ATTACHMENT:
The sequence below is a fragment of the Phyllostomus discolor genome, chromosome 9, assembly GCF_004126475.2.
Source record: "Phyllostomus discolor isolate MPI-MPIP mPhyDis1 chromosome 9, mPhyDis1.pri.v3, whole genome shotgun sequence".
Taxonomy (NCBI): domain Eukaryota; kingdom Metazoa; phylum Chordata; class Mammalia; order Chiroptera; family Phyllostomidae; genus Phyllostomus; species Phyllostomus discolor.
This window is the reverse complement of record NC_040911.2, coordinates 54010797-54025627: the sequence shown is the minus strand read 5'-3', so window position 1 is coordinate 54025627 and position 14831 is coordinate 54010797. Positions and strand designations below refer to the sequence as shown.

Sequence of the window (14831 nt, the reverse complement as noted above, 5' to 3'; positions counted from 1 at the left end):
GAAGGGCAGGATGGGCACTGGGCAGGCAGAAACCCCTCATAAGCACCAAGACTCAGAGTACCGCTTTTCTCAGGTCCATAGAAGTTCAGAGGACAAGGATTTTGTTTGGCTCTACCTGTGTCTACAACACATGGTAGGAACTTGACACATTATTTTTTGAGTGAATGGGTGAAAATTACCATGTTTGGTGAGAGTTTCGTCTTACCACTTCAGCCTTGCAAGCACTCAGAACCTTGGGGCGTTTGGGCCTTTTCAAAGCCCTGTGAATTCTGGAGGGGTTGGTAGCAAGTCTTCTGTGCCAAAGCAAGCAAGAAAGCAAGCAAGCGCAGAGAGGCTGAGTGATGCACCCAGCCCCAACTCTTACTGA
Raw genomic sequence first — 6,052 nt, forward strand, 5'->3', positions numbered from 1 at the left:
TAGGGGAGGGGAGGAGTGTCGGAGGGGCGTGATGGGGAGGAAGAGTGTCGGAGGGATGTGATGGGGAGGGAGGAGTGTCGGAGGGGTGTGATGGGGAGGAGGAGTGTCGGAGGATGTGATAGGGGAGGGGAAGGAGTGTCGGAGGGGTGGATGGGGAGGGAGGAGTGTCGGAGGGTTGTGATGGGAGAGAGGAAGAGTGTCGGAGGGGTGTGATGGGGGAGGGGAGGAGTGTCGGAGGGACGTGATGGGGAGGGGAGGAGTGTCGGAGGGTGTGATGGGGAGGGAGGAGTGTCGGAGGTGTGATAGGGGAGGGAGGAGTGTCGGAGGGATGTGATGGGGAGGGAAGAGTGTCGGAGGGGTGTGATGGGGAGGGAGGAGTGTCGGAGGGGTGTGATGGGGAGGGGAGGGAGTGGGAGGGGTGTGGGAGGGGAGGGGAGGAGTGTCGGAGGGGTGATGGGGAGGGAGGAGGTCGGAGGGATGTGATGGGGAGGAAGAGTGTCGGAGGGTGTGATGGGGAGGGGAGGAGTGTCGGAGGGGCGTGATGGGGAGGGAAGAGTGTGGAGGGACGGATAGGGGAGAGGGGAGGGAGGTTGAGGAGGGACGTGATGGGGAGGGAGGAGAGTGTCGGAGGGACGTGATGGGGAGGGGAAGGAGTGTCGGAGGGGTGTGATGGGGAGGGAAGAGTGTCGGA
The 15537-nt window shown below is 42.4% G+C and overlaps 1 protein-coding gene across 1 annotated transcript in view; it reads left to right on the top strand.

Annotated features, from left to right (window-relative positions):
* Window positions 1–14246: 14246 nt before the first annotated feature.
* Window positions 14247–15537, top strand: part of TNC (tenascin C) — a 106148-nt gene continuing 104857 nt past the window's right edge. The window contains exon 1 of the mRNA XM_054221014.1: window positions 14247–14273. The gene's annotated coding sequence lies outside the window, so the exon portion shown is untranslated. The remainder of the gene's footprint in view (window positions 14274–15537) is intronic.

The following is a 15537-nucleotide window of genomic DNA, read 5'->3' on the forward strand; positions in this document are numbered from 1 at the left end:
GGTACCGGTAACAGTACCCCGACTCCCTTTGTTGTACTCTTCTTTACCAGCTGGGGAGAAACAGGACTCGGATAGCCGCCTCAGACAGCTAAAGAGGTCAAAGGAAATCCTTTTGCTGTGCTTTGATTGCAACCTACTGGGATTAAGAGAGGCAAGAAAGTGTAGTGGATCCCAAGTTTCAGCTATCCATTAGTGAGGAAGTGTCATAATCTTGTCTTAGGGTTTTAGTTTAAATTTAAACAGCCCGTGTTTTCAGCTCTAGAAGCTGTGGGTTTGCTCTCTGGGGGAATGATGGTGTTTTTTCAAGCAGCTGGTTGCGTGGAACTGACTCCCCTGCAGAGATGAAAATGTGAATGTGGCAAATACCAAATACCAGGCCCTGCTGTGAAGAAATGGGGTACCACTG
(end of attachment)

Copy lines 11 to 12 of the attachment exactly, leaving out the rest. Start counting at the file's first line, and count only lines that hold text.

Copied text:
* Window positions 1–14246: 14246 nt before the first annotated feature.
* Window positions 14247–15537, top strand: part of TNC (tenascin C) — a 106148-nt gene continuing 104857 nt past the window's right edge. The window contains exon 1 of the mRNA XM_054221014.1: window positions 14247–14273. The gene's annotated coding sequence lies outside the window, so the exon portion shown is untranslated. The remainder of the gene's footprint in view (window positions 14274–15537) is intronic.